My great grandfather William Larcombe arrived in Launceston, Tasmania in December 1856 aboard the ship Alice Walton. William was then aged 25. He was accompanied by his 2o year old wife Sarah (nee Parker) and their two small children; Leah and Thomas. The family were from Devon, and were assisted migrants. After many years at Evandale they moved to Reedy Marsh and neighbouring Willowdale, an isolated rural area about 11km from Deloraine.
They were sheep farmers. Over the years their family continued to grow. Those who survived to adulthood were Leah, Thomas, Martha, Emma, William, Mary, Alice, Esau, Alfred, James (my grandfather), George, Samuel and Walter.
They were a self-sufficient lot, as most rural people were. In the Larcombe case, this included making their own furniture; particularly chairs.
My great-uncles William, George and Samuel Larcombe were taught the craft by Jimmy Possum, an almost mythical figure who lived in the area (in a hollow tree, some say). The painting below, dating from 1905, is believed by many to be of Jimmy Possum at the entrance of his unique home..
The story goes that Jimmy would leave his tree in winter and be taken in by the Larcombes and other local families, including the McMahons and the Upstons. My grandfather James married Nora Upston, whose brother George Upston was also a chair maker.
My cousin Frank Upston tells me, ‘As a kid there were a couple [of chairs] around home that belonged to Grandma Upston, George’s wife.’ Frank remembered them as just ‘funny old chairs’, that were sitting outside under a big laurel tree. He also recalls that his aunt, Walter Larcombe’s widow Florrie, had similar chairs at her place at Reedy Marsh before she moved into Deloraine.
The only one of my great-uncles I ever met was Sam. I remember being taken to visit him in his little house at Willowdale. I was about eight and he must have been at least eighty. He died in 1962, aged 85. I see him still, with a shock of white hair and rheumy eyes. He was sitting at a table on which there was a huge block of strong cheese, and some bread. The walls of the room were covered with years of calenders. I wonder now whether I also saw a Larcombe chair that day.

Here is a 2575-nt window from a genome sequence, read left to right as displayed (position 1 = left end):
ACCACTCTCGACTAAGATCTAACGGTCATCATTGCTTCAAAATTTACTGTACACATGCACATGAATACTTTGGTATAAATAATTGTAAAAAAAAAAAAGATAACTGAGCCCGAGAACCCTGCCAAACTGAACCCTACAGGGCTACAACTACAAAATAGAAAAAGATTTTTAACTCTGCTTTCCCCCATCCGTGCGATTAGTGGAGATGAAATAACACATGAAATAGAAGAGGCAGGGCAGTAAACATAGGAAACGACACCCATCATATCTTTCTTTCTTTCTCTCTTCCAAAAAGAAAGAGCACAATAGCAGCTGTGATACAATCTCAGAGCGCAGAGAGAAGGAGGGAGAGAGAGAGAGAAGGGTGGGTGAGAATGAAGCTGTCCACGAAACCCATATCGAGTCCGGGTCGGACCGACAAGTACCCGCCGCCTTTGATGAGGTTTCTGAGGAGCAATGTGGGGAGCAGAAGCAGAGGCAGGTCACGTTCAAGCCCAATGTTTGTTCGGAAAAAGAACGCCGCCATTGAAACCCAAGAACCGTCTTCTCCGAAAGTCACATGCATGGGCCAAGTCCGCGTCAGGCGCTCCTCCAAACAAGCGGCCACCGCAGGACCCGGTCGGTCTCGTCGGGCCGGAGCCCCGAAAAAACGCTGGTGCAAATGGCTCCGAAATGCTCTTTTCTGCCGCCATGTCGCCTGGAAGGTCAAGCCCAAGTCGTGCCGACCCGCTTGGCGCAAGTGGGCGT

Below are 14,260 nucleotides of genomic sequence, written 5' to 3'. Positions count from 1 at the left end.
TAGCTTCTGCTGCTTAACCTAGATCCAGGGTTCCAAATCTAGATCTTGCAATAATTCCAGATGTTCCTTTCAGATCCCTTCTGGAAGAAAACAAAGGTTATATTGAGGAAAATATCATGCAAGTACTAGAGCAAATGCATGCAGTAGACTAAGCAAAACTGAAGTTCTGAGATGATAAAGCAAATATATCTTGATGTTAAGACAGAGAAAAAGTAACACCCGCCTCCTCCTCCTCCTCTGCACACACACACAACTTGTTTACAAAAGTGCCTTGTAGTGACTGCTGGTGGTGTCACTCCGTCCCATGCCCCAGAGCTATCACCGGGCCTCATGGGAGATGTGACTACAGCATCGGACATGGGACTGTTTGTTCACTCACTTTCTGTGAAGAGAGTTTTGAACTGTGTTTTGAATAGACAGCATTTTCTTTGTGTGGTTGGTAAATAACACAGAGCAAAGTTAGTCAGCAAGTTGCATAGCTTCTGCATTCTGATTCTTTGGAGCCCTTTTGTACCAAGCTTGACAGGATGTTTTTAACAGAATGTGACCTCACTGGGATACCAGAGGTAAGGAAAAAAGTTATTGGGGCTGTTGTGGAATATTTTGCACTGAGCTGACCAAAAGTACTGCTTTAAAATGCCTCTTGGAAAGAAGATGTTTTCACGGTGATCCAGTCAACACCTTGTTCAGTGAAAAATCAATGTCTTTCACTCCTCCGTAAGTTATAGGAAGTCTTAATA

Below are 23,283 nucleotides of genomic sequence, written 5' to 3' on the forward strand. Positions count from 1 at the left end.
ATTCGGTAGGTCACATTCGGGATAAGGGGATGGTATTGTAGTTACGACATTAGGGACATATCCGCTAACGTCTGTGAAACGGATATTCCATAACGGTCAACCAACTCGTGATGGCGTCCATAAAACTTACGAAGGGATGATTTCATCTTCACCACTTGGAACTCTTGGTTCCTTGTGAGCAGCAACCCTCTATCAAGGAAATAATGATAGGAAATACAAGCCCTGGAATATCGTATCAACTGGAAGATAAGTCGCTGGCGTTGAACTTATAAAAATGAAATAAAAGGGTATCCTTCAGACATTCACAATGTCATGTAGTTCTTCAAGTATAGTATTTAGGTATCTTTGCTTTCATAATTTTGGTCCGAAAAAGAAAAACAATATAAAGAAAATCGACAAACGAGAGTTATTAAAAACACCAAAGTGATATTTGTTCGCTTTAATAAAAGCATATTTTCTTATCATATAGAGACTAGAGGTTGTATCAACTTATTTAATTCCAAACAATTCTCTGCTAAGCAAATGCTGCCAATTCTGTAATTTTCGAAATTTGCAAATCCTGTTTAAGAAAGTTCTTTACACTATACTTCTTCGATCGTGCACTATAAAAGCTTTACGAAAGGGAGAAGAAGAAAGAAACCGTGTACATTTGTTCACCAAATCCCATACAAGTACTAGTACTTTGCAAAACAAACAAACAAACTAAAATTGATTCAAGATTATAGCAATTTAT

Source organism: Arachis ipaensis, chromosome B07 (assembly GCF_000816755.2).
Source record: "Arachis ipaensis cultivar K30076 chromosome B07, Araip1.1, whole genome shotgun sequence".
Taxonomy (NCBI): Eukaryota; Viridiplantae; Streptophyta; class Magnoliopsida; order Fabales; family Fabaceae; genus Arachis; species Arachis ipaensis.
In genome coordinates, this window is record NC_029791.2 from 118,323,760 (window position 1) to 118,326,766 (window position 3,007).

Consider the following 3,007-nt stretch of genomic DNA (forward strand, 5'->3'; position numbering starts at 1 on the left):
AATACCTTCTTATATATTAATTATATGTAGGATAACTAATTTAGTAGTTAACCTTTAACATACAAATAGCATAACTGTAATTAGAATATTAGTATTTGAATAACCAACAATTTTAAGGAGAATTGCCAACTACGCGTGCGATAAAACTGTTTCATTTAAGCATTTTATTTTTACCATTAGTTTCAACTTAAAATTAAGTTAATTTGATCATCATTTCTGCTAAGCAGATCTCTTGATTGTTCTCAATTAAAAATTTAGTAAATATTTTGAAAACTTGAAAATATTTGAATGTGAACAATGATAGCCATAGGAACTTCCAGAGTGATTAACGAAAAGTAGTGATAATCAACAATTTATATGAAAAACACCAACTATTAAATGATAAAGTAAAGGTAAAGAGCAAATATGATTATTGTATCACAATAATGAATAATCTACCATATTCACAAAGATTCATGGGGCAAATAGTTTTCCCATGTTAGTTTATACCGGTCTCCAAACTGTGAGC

It is wonderful that the tradition of Jimmy Possum chairs, and by association the Larcombe chairs, is being kept alive by Mike Epworth. Over many years, Mike has been making the chairs, researching and documenting their history, and passing on the skills to descendants.
In May 2017 Mike ran a chair making event at Deloraine. It was part of the National Trust’s annual Heritage Week programme. Unfortunately I was unable to attend, but some of my cousins were there. There was even a visit to Reedy Marsh and Willowdale, where a likely contender for Jimmy Possom’s hollow tree was identified. By the way, there are Jimmy Possum and Larcombe chairs on permanent display at Deloraine’s Folk Museum.
Fortunately Mike extended his workshops to the mainland. My partner Rob and I attended one in Sydney, where we also heard more about the wonderful social history of the chairs and their makers. We took the opportunity to have a little go with the ‘draw knife’, a traditional tool. The interesting thing about the design of the chairs is that the legs protrude through the seat to support the arms. The bonus of this technique is that the more a chair is sat upon, the tighter the joints become.
The original chairs are now highly desirable, and sell for figures my ancestors would find hard to believe. I love how they were carefully repaired by their owners down the generations, evidence that they were greatly treasured.
Examples from the various Deloraine families are known under the umbrella term of Jimmy Possum Chairs. There is a Jimmy Possum Appreciation Group on Facebook if you would like more information. It is run by Mike Epworth. Next year there will be an even larger chair making event at Deloraine. I am determined to be there.
You can read more about Jimmy Possum and his connection to Deloraine (and the Larcombe family) HERE.
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